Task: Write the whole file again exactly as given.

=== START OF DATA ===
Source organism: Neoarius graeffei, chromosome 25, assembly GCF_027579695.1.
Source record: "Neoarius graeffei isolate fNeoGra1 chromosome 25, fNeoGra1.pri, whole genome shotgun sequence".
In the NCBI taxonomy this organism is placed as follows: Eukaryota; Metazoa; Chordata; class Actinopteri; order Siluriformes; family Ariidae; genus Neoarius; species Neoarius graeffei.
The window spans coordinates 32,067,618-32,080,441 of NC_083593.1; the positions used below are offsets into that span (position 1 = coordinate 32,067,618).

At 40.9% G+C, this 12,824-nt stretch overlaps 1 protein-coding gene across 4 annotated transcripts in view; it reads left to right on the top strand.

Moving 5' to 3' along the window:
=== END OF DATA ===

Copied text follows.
Source organism: Neoarius graeffei, chromosome 25, assembly GCF_027579695.1.
Source record: "Neoarius graeffei isolate fNeoGra1 chromosome 25, fNeoGra1.pri, whole genome shotgun sequence".
In the NCBI taxonomy this organism is placed as follows: Eukaryota; Metazoa; Chordata; class Actinopteri; order Siluriformes; family Ariidae; genus Neoarius; species Neoarius graeffei.
The window spans coordinates 32,067,618-32,080,441 of NC_083593.1; the positions used below are offsets into that span (position 1 = coordinate 32,067,618).

At 40.9% G+C, this 12,824-nt stretch overlaps 1 protein-coding gene across 4 annotated transcripts in view; it reads left to right on the top strand.

Moving 5' to 3' along the window: